Tax Freedom Day comes earlier in Colorado
Coloradans will work two days fewer this year than last to earn enough money to pay their taxes, according to the latest results of an annual analysis of income and tax statistics.
Taxpayers nationwide won’t be quite as fortunate and will have to work three more days in 2011 than they did in 2010.
Tax Freedom Day arrives April 8 in Colorado and April 12 nationwide. That’s the day the average taxpayer has earned sufficient income to pay local, state and national taxes for this year.
Tax cuts and credits have lowered the overall tax burden over the past four years. Still, Americans will pay more in taxes in 2011 than they’ll spend on groceries, clothing and shelter combined.
The Tax Foundation — a nonprofit group in Washington, D.C., that monitors government fiscal policy — calculates Tax Freedom Day by diving federal, state and local tax collections by income. That ratio then is multiplied by 365 days to determine the number of days required to earn enough money to pay taxes. The calculation assumes taxpayers work every day, including weekends, and spend nothing.
For 2011, Coloradans will work 98 days. That ranks 24th among the states in terms of the most days spent working to pay taxes.
Mississippi celebrated the earliest Tax Freedom Day on March 26, while Connecticut won’t observe Tax Freedom Day until May 2.
Over the past 30 years, Colorado has dropped 18 places in a separate ranking of the state and local tax burden calculated by the Tax Foundation. While Colorado levies every major form of taxes, its tax rates are among the lowest in the country. Moreover, constitutional limits on government spending and taxes have kept that tax burden low.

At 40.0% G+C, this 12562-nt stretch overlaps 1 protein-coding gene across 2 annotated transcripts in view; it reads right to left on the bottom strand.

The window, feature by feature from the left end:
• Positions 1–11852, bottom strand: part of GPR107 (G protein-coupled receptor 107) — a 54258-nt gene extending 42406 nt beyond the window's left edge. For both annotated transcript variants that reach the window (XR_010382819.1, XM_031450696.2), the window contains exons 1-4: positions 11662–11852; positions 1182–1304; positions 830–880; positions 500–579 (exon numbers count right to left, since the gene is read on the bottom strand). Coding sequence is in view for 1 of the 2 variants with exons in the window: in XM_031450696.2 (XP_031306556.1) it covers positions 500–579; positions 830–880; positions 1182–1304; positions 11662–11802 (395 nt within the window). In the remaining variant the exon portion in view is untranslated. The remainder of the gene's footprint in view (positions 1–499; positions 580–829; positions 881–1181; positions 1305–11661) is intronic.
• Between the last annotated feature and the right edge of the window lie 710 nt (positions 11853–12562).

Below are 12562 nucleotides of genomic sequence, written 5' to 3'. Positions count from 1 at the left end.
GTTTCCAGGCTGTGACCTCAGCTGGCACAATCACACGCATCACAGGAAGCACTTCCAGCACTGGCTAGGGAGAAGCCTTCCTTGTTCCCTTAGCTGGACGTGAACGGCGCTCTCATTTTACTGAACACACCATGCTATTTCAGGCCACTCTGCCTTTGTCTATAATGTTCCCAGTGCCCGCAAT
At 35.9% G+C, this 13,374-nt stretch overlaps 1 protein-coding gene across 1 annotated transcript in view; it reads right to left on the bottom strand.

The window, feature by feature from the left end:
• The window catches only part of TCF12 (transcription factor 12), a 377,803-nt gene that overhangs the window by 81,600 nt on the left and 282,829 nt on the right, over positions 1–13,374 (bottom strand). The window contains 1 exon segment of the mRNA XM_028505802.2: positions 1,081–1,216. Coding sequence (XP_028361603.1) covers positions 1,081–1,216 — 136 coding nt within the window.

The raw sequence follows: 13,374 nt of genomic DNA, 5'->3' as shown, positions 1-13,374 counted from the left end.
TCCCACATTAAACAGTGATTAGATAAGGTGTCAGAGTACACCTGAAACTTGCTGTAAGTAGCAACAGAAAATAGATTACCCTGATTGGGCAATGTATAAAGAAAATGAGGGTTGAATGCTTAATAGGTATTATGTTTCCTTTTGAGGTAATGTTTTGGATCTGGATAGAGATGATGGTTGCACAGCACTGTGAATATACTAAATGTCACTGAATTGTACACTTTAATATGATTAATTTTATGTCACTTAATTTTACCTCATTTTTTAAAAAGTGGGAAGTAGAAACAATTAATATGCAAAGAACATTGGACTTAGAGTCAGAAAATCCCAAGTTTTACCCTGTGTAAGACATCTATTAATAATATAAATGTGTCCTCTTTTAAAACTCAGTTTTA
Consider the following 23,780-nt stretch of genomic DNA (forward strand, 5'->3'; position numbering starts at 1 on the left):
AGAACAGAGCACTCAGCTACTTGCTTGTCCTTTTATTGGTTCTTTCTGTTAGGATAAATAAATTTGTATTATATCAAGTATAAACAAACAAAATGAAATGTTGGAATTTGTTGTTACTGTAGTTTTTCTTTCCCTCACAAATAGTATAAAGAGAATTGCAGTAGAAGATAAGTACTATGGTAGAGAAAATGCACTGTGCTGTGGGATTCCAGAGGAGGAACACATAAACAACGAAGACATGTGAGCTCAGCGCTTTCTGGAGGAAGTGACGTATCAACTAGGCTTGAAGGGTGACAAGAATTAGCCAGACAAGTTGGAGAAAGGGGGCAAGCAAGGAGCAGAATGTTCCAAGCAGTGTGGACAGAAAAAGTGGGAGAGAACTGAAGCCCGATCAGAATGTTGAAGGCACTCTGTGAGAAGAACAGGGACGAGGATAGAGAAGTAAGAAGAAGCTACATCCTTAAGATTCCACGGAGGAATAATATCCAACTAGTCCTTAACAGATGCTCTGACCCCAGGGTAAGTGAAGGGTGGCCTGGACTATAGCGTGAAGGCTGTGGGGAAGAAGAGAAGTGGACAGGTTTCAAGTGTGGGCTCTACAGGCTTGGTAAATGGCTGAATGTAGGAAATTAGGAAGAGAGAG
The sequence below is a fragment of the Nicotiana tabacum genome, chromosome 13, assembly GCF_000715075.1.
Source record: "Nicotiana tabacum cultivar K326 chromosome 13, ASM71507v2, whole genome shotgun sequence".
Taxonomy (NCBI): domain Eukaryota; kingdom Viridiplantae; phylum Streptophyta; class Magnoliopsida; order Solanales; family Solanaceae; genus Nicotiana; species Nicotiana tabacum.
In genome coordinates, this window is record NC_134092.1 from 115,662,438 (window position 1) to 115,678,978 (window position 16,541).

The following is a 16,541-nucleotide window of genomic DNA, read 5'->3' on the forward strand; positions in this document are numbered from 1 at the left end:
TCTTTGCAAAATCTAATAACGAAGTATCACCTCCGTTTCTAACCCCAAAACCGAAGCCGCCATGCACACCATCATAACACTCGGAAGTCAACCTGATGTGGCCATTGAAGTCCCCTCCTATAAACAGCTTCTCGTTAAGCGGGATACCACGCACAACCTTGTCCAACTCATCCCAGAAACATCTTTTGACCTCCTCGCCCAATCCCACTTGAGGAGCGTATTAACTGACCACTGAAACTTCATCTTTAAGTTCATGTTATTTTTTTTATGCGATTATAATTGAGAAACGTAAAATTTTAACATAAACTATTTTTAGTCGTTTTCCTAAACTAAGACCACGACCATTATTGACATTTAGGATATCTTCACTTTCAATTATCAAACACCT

Colorado ranks 15th in the State Business Tax Climate Index for 2011, a Tax Foundation measure of how taxes affect businesses.
Falling on April 12, National Tax Freedom Day arrives three days later in 2011 than 2010, but nearly two weeks earlier than 2007.
Even as the recession has reduced tax collections faster than incomes, Bush-era tax cuts were extended for two years and the Making Work Pay tax credit was replaced with a 2 percent reduction in payroll tax. At the same time, though, the federal estate tax has returned at a rate of 35 percent after a $5 million exemption. Taxes associated with health care reform legislation continue to be phased in.
Tax Freedom Day falls later in 2011 than 2010 mostly because incomes have increased as the economy has recovered.
Tax Freedom Day doesn’t take into account budget deficits.
If the federal government were planning to collect enough in taxes in 2011 to cover all spending, Tax Freedom Day would fall on May 23.